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Configuring Routers, Switches, and Interfaces as DHCP and BOOTP Relay Agents

You can configure the router, switch, or interface to act as a Dynamic Host Configuration Protocol (DHCP) and Bootstrap Protocol (BOOTP) relay agent. This means that a locally attached host can issue a DHCP or BOOTP request as a broadcast message. If the router, switch, or interface sees this broadcast message, it relays the message to a specified DHCP or BOOTP server.

You should configure the router, switch, or interface to be a DHCP and BOOTP relay agent if you have locally attached hosts and a distant DHCP or BOOTP server. For MX Series routers connected via IRB, see the note below to prevent BOOTP reply packets from being dropped.

To configure the router or switch to act as a DHCP and BOOTP relay agent, include the bootp statement at the [edit forwarding-options helpers] hierarchy level:

To set the description of the BOOTP service, DHCP service, or interface, include the description statement.

To set a logical interface or a group of logical interfaces with a specific DHCP relay or BOOTP configuration, include the interface statement.

To set the routing instance of the server to forward, include the routing-instance statement. You can include as many routing instances as necessary in the same statement.

To stop packets from being forwarded on a logical interface, a group of logical interfaces, or the router or switch, include the no-listen statement.

To set the maximum allowed number in the hops field of the BOOTP header, include the maximum-hop-count statement. Headers that have a larger number in the hops field are not forwarded. If you omit the maximum-hop-count statement, the default value is four hops.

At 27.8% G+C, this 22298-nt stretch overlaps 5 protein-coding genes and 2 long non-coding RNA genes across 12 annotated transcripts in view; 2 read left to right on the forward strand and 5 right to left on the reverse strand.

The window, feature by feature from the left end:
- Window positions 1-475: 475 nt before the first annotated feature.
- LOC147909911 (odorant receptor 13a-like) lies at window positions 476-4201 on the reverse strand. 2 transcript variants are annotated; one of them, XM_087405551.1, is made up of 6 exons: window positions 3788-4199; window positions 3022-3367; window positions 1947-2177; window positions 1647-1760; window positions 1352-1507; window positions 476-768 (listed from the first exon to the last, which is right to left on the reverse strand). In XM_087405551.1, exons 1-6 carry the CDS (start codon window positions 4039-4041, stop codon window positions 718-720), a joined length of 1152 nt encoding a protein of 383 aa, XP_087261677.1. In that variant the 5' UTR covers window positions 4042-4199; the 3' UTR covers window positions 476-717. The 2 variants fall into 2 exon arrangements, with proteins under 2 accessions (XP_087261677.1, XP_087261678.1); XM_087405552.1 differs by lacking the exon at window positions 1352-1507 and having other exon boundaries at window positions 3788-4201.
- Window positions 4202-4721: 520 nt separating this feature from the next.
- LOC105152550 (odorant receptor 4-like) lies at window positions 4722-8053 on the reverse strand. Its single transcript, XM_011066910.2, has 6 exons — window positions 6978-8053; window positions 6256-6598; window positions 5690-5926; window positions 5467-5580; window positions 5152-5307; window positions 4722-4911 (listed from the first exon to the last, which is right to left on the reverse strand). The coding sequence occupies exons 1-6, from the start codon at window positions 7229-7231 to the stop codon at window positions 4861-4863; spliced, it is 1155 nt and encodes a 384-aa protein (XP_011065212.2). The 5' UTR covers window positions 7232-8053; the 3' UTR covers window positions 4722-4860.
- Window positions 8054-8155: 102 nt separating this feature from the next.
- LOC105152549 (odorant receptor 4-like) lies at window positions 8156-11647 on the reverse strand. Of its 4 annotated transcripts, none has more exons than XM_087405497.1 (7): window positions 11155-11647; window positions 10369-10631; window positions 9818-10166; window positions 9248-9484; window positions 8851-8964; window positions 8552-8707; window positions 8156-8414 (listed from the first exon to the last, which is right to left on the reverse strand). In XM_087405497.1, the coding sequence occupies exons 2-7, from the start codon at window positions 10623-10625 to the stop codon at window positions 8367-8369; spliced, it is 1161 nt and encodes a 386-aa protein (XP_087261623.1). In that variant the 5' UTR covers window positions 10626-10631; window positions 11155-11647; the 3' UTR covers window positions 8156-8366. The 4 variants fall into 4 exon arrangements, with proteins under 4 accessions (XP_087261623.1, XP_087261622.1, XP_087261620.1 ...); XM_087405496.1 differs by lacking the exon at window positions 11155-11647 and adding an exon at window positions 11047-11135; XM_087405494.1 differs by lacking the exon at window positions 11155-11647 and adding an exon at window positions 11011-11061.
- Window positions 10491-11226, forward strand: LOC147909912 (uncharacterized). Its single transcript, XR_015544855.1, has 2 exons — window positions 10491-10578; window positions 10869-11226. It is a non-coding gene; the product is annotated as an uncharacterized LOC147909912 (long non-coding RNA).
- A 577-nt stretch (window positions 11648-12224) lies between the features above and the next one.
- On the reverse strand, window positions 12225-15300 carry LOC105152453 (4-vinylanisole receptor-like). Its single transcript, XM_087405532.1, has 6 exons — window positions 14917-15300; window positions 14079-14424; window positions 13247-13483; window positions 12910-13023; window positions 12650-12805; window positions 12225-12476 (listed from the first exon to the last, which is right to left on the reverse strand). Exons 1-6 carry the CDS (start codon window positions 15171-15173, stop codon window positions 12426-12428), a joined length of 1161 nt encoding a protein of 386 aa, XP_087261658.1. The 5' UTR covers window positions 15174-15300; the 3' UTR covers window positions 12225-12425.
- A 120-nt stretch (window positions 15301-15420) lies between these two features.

To set the minimum allowed number of seconds in the secs field of the BOOTP header, include the minimum-wait-time statement. Headers that have a smaller number in the secs field are not forwarded. The default value for the minimum wait time is zero (0).

To set the IP address that specify the DHCP or BOOTP server for the router, switch, or interface, include the server statement. You can include multiple server statements.

To set an IP time-to-live (TTL) value for DHCP response packets sent to a DHCP client, include the client-response-ttl statement.

To use the DHCP relay agent option in relayed BOOTP/DHCP messages, include the relay-agent-option statement. This option is primarily useful for enabling DHCP forwarding between different VRF routing instances. This option is documented in RFC 3046, DHCP Relay Agent Information Option.

You can also configure an individual logical interface to be a DHCP and BOOTP relay agent if you have locally attached hosts and a remote DHCP or BOOTP server connected to one of the router's or switch’s interfaces. For more information, see the Junos OS Administration Library for Routing Devices.

The following example demonstrates a BOOTP relay agent configuration.

Best Practice:

To use bootp helper on a MX Series router (MX80, MX240, MX480 and MX960) connected via IRB, you may need to take steps to ensure that DHCP discover packets (the bootp reply) are sent to clients and received as expected. Otherwise, bootp replies may be dropped because the DHCP client is clearing the broadcast bit in the discover packet, or because the DHCP server is stripping option-82 flags from the offer.

This happens when the IRB interface is a layer 3 (logical) interface associated with a bridge domain that has multiple layer 2 (physical) interfaces associated with it. In such cases, if the offer from the DHCP server is unicast and doesn’t include an ingress interface identifying the physical interface on which the discovery packet was received, the MX router won’t be able to determine an interface for sending out offers.

  1. Enable broadcast on the IRB interface to flood discovery frames from all physical interfaces in the bridge domain. For example,


  2. Enable relay-agent-option on the bootp helper. For example,

  3. Configure the IRB interface connected to the DHCP server so it echoes option-82 flags back to the router. This will ensure that the option-82 string, which identifies the interface used by the router, is preserved.